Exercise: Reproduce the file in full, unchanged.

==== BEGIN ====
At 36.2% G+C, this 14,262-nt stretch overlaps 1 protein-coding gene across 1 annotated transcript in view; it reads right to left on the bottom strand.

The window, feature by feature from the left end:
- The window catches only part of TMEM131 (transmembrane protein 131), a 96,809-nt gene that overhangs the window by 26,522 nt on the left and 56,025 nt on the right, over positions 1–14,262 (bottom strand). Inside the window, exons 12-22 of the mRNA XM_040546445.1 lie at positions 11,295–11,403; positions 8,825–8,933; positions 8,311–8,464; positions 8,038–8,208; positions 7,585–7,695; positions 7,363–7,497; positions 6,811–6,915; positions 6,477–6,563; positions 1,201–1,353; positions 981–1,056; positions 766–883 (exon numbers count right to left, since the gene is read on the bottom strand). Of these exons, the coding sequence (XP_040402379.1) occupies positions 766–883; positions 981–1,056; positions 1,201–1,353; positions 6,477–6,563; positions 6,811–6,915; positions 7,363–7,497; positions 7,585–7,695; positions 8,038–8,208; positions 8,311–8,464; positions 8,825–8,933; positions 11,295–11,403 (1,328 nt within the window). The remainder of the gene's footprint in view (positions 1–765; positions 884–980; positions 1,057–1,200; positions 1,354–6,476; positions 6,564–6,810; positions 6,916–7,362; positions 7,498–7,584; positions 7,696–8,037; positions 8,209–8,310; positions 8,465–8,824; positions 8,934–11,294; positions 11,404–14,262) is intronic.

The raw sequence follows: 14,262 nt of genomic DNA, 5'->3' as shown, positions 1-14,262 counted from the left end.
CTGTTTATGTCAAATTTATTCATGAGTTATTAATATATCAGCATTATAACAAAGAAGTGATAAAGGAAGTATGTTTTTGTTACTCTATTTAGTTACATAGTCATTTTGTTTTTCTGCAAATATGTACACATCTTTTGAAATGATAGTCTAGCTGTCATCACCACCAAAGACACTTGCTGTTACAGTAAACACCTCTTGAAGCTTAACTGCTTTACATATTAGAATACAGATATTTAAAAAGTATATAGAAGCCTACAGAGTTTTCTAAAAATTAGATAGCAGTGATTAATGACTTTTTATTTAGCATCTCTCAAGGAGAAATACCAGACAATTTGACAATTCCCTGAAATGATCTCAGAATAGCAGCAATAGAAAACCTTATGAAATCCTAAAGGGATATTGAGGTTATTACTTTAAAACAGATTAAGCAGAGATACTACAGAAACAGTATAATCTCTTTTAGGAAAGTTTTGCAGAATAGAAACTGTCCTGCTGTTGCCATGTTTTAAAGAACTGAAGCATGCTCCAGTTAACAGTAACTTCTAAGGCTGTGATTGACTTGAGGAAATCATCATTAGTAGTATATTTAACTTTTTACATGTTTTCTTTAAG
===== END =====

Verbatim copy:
At 36.2% G+C, this 14,262-nt stretch overlaps 1 protein-coding gene across 1 annotated transcript in view; it reads right to left on the bottom strand.

The window, feature by feature from the left end:
- The window catches only part of TMEM131 (transmembrane protein 131), a 96,809-nt gene that overhangs the window by 26,522 nt on the left and 56,025 nt on the right, over positions 1–14,262 (bottom strand). Inside the window, exons 12-22 of the mRNA XM_040546445.1 lie at positions 11,295–11,403; positions 8,825–8,933; positions 8,311–8,464; positions 8,038–8,208; positions 7,585–7,695; positions 7,363–7,497; positions 6,811–6,915; positions 6,477–6,563; positions 1,201–1,353; positions 981–1,056; positions 766–883 (exon numbers count right to left, since the gene is read on the bottom strand). Of these exons, the coding sequence (XP_040402379.1) occupies positions 766–883; positions 981–1,056; positions 1,201–1,353; positions 6,477–6,563; positions 6,811–6,915; positions 7,363–7,497; positions 7,585–7,695; positions 8,038–8,208; positions 8,311–8,464; positions 8,825–8,933; positions 11,295–11,403 (1,328 nt within the window). The remainder of the gene's footprint in view (positions 1–765; positions 884–980; positions 1,057–1,200; positions 1,354–6,476; positions 6,564–6,810; positions 6,916–7,362; positions 7,498–7,584; positions 7,696–8,037; positions 8,209–8,310; positions 8,465–8,824; positions 8,934–11,294; positions 11,404–14,262) is intronic.

The raw sequence follows: 14,262 nt of genomic DNA, 5'->3' as shown, positions 1-14,262 counted from the left end.
CTGTTTATGTCAAATTTATTCATGAGTTATTAATATATCAGCATTATAACAAAGAAGTGATAAAGGAAGTATGTTTTTGTTACTCTATTTAGTTACATAGTCATTTTGTTTTTCTGCAAATATGTACACATCTTTTGAAATGATAGTCTAGCTGTCATCACCACCAAAGACACTTGCTGTTACAGTAAACACCTCTTGAAGCTTAACTGCTTTACATATTAGAATACAGATATTTAAAAAGTATATAGAAGCCTACAGAGTTTTCTAAAAATTAGATAGCAGTGATTAATGACTTTTTATTTAGCATCTCTCAAGGAGAAATACCAGACAATTTGACAATTCCCTGAAATGATCTCAGAATAGCAGCAATAGAAAACCTTATGAAATCCTAAAGGGATATTGAGGTTATTACTTTAAAACAGATTAAGCAGAGATACTACAGAAACAGTATAATCTCTTTTAGGAAAGTTTTGCAGAATAGAAACTGTCCTGCTGTTGCCATGTTTTAAAGAACTGAAGCATGCTCCAGTTAACAGTAACTTCTAAGGCTGTGATTGACTTGAGGAAATCATCATTAGTAGTATATTTAACTTTTTACATGTTTTCTTTAAG